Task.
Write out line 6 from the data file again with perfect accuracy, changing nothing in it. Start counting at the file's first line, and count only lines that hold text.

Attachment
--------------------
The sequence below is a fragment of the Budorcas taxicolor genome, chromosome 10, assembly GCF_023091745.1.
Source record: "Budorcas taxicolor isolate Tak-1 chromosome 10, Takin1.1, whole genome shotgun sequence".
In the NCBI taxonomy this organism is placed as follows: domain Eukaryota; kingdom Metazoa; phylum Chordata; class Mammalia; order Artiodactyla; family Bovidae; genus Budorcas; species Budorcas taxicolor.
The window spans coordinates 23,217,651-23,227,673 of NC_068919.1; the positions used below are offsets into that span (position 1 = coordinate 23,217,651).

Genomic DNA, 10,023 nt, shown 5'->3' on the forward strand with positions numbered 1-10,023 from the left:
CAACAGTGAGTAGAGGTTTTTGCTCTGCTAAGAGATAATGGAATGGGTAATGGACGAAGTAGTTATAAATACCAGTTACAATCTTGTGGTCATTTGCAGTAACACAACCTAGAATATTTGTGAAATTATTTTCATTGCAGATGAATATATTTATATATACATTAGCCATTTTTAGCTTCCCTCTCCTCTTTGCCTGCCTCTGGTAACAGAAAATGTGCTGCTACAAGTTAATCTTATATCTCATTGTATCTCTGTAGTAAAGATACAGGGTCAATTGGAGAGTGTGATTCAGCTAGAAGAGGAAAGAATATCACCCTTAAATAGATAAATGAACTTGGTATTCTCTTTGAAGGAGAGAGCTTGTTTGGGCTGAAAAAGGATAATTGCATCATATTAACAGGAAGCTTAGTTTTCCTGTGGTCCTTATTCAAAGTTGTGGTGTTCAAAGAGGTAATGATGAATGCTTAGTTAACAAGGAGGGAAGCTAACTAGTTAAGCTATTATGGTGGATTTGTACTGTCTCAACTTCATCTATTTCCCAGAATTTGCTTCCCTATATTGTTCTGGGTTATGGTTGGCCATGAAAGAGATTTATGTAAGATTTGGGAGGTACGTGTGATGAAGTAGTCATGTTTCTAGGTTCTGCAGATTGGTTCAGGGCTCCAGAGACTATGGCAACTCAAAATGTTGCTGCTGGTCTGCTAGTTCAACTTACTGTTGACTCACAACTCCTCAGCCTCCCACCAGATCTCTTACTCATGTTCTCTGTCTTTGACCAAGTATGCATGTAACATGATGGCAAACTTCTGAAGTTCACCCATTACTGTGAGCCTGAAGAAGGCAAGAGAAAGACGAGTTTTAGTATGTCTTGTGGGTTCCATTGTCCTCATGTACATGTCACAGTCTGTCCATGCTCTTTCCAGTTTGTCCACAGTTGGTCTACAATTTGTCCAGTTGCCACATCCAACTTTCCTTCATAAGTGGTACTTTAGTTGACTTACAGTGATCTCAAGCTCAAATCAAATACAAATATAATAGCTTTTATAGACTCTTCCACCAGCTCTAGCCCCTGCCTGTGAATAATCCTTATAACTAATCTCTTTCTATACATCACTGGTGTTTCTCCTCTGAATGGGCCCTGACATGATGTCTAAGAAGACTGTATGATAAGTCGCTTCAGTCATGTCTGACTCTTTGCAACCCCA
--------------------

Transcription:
CAACAGTGAGTAGAGGTTTTTGCTCTGCTAAGAGATAATGGAATGGGTAATGGACGAAGTAGTTATAAATACCAGTTACAATCTTGTGGTCATTTGCAGTAACACAACCTAGAATATTTGTGAAATTATTTTCATTGCAGATGAATATATTTATATATACATTAGCCATTTTTAGCTTCCCTCTCCTCTTTGCCTGCCTCTGGTAACAGAAAATGTGCTGCTACAAGTTAATCTTATATCTCATTGTATCTCTGTAGTAAAGATACAGGGTCAATTGGAGAGTGTGATTCAGCTAGAAGAGGAAAGAATATCACCCTTAAATAGATAAATGAACTTGGTATTCTCTTTGAAGGAGAGAGCTTGTTTGGGCTGAAAAAGGATAATTGCATCATATTAACAGGAAGCTTAGTTTTCCTGTGGTCCTTATTCAAAGTTGTGGTGTTCAAAGAGGTAATGATGAATGCTTAGTTAACAAGGAGGGAAGCTAACTAGTTAAGCTATTATGGTGGATTTGTACTGTCTCAACTTCATCTATTTCCCAGAATTTGCTTCCCTATATTGTTCTGGGTTATGGTTGGCCATGAAAGAGATTTATGTAAGATTTGGGAGGTACGTGTGATGAAGTAGTCATGTTTCTAGGTTCTGCAGATTGGTTCAGGGCTCCAGAGACTATGGCAACTCAAAATGTTGCTGCTGGTCTGCTAGTTCAACTTACTGTTGACTCACAACTCCTCAGCCTCCCACCAGATCTCTTACTCATGTTCTCTGTCTTTGACCAAGTATGCATGTAACATGATGGCAAACTTCTGAAGTTCACCCATTACTGTGAGCCTGAAGAAGGCAAGAGAAAGACGAGTTTTAGTATGTCTTGTGGGTTCCATTGTCCTCATGTACATGTCACAGTCTGTCCATGCTCTTTCCAGTTTGTCCACAGTTGGTCTACAATTTGTCCAGTTGCCACATCCAACTTTCCTTCATAAGTGGTACTTTAGTTGACTTACAGTGATCTCAAGCTCAAATCAAATACAAATATAATAGCTTTTATAGACTCTTCCACCAGCTCTAGCCCCTGCCTGTGAATAATCCTTATAACTAATCTCTTTCTATACATCACTGGTGTTTCTCCTCTGAATGGGCCCTGACATGATGTCTAAGAAGACTGTATGATAAGTCGCTTCAGTCATGTCTGACTCTTTGCAACCCCA